The Flint water crisis in Michigan, which peaked in media coverage between 2015 and 2016, sounded the alarm on our nation’s aging infrastructure and the resulting detriment to public health. Over the past year, it has become clear that New Jersey is also battling the critical issue of lead in water, along with paint and soil. As older municipalities strive to attract new economic development and residents, lead contamination may pose a major obstacle.
The Don’t Just Leave it There: Addressing Lead in Redevelopment session, part of the 2020 Redevelopment Forum, focused on lead issues related to disclosure, transparency, business recruitment, and redevelopment of residential and commercial property. Gary Brune, Policy Manager at New Jersey Future, moderated a discussion among panelists: Peter Rose, Managing Director of Community Enterprises at Isles; Marjorie Perry, President and CEO at MZM Construction and Management; and John Boyd, Principal at The Boyd Company. The discussion was guided by a central question: “To what extent is lead contamination an obstacle to redevelopment in New Jersey and what does the future hold?”
In New Jersey, disclosure is mandatory for building defects, but voluntary for environmental hazards such as lead. That is a primary factor in why the state earned a D grade in a 2017 report by EDF rating all 50 states on their lead disclosure policies. When it comes to disclosure, there is a fundamental conflict between personal safety and real estate value. On one hand, the first step to remediating lead contamination is determining where it is, but greater transparency could lead to decreased property values and reduced investment and/or redevelopment. There was general agreement among the panelists that disclosure is a necessary measure. According to Rose, “It’s good public policy. It’s good health policy. It’s actually good economics for everyone.” He also argued that in most places where property owners assumed disclosure would have a terrible effect, it actually improved the situation and most landlords are content.
Boyd provided the perspective of site selection in the development community and how lead contamination is an obstacle for new development and new job creation. He claimed that, more often than not, if a developer is deciding between a site with lead and one without, the site with lead will be eliminated from the process. Additionally, Boyd noted that clients will be wary about the broader potential impact on property taxes and water utility rates as communities establish financial plans to deal with the problem.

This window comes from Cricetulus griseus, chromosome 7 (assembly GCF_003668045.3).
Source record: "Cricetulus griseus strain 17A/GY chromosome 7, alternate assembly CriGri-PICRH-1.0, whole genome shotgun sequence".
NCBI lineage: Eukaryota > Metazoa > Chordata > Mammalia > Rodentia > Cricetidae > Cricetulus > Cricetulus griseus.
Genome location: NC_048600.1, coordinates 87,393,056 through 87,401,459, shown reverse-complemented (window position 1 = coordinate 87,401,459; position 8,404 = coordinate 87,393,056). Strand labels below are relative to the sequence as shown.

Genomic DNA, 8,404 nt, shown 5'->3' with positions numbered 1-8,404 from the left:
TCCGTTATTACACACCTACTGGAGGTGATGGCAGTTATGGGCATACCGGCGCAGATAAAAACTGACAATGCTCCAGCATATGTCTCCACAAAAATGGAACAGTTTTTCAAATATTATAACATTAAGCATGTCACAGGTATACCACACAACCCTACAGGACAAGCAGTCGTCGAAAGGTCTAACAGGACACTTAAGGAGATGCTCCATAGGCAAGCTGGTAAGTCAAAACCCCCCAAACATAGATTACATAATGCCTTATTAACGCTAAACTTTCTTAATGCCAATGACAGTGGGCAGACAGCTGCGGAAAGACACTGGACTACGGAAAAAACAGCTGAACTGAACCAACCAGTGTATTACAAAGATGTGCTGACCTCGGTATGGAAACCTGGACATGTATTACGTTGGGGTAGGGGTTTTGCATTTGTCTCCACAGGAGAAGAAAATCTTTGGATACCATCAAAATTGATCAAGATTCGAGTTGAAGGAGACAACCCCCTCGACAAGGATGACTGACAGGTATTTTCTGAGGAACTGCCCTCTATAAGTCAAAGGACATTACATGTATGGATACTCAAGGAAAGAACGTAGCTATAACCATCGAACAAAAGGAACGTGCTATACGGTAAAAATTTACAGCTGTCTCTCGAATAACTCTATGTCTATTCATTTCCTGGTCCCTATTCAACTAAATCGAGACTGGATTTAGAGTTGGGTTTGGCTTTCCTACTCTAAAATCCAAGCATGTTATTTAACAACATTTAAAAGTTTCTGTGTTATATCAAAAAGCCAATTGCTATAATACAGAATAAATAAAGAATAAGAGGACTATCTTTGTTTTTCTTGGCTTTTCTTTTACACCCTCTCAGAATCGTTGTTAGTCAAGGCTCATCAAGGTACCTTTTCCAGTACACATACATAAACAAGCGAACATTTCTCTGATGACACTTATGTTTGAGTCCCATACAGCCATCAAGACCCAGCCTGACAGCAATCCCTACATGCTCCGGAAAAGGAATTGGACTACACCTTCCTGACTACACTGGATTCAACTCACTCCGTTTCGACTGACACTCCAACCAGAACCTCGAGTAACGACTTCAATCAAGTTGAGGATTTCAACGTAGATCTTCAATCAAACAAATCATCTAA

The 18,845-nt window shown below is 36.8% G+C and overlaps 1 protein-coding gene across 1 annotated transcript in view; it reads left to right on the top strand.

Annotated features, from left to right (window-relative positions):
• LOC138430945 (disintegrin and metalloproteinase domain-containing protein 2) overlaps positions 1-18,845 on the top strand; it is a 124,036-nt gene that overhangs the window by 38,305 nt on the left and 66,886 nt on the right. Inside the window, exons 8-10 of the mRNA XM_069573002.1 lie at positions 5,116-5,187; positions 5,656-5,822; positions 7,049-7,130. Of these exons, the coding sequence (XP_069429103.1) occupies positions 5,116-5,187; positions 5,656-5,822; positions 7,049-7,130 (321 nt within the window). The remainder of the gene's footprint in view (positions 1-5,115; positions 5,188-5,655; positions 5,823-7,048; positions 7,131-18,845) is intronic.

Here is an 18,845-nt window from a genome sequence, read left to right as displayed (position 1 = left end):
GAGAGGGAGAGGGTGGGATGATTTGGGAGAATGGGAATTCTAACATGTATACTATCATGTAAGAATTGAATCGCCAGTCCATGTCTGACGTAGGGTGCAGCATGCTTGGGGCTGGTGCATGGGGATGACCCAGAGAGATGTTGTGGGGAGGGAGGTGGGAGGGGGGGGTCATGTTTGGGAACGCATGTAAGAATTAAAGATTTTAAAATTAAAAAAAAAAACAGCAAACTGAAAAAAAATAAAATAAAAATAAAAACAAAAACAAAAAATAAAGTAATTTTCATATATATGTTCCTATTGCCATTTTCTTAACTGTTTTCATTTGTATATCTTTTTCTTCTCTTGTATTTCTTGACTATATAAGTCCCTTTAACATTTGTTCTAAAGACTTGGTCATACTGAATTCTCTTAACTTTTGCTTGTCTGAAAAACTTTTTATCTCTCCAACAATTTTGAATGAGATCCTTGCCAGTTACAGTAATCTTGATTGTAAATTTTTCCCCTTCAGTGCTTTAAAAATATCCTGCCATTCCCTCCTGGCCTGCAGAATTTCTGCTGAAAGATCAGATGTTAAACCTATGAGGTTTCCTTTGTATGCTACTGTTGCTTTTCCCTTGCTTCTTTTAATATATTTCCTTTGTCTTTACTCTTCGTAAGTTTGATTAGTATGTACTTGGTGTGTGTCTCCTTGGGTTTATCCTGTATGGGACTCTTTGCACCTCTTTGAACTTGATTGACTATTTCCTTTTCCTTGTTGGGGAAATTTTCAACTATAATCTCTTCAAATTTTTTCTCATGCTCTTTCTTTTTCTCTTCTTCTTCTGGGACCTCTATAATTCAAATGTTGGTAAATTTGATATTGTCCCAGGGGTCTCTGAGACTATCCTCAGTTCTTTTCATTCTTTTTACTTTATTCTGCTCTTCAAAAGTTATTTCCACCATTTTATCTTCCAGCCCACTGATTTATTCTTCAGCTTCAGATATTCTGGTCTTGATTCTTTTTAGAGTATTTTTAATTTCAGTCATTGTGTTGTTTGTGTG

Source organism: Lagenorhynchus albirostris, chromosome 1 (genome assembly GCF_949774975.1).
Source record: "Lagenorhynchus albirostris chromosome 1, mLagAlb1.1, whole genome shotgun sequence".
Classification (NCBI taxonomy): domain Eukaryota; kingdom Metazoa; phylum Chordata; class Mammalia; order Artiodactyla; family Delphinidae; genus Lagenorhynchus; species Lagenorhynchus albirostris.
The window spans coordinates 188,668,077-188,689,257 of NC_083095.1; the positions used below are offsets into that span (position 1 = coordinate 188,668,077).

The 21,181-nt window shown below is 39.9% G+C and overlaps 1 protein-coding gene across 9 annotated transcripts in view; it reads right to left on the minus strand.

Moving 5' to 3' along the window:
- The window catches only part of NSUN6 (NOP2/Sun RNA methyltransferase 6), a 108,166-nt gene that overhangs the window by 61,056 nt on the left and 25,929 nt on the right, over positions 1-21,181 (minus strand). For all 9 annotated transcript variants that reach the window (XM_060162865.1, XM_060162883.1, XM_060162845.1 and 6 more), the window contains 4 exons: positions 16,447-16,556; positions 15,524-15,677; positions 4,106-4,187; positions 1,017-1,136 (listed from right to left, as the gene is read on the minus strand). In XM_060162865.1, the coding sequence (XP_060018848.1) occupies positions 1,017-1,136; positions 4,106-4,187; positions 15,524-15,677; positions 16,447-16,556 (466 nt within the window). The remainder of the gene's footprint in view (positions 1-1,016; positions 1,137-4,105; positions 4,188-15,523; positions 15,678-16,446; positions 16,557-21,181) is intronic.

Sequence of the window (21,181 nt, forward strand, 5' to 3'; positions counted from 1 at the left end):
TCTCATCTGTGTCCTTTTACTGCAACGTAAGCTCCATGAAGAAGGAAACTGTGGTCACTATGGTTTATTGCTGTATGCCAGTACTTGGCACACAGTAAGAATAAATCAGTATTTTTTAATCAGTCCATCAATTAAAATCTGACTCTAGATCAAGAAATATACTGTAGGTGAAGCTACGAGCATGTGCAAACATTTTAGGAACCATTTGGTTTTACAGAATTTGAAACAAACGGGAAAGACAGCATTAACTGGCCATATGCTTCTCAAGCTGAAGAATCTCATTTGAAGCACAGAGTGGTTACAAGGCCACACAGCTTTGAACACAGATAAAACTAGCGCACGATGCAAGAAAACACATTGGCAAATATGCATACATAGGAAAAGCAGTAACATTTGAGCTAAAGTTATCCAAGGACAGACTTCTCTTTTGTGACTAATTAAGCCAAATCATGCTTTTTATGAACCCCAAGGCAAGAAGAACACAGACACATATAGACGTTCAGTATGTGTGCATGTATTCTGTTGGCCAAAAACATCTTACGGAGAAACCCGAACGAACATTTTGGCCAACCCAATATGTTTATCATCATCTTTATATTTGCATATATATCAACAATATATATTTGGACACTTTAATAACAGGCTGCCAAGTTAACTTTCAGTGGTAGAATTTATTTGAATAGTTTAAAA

Boyd further emphasized that lead contamination is both a health crisis and an economic development crisis, describing it as “a battle that needs to be fought on both fronts.” Noting that disasters like the lead crisis can serve as a pivot point for development and redevelopment, Boyd highlighted the examples of Flint’s Capitol Theatre restoration, which served as a lynchpin for broader downtown redevelopment, and how New Orleans and Baton Rouge positioned themselves to be national leaders in the water management market after the devastation of Hurricane Katrina. He thinks that Newark, with its proximity to New York City and a strong financial industry presence in the region, has a similar opportunity to become a leader in environmental infrastructure.
Brune asked the panelists if the presence of lead contamination affects redevelopment in all cities similarly or if some are more constrained than others. He referred specifically to the differences between cities that are close to New York City, like Newark and Jersey City, and cities that aren’t, like Trenton. Perry explained that cities like Hoboken, for example, are able to address the lead problem more effectively because they strike a balance between offering tax credit incentives to attract development and utilizing tax income to pay for lead solutions. She emphasized that cities offering tax credits over longer periods of time (e.g., 30 years, rather than 10) miss out on money that could be put towards remediation.
It is clear that lead poses multiple challenges to redevelopment in New Jersey, but there are solutions at hand. For one, improving disclosure and transparency is an important step towards resolving the issue. Regarding business retention, Newark and other cities may be in a position to take advantage of the opportunity to become a leader in solving the lead crisis while spurring development and redevelopment. Overall, redevelopment for both commercial and residential properties will require strong public policy. As Perry noted, it is important to strike a balance between offering tax credits and utilizing tax funds. Newark may be a model to look to, with its property access law, methodical replacement of lead service lines, and presence of robust financial and technology industries. However, areas like Trenton that are not located near robust economic centers like New York City, will need more assistance.
For more information on lead in drinking water in New Jersey, please refer to Jersey Water Works’ Lead in Drinking Water Task Force Report, published in October 2019.
This summary was written by Kimberley Irby from New Jersey Future.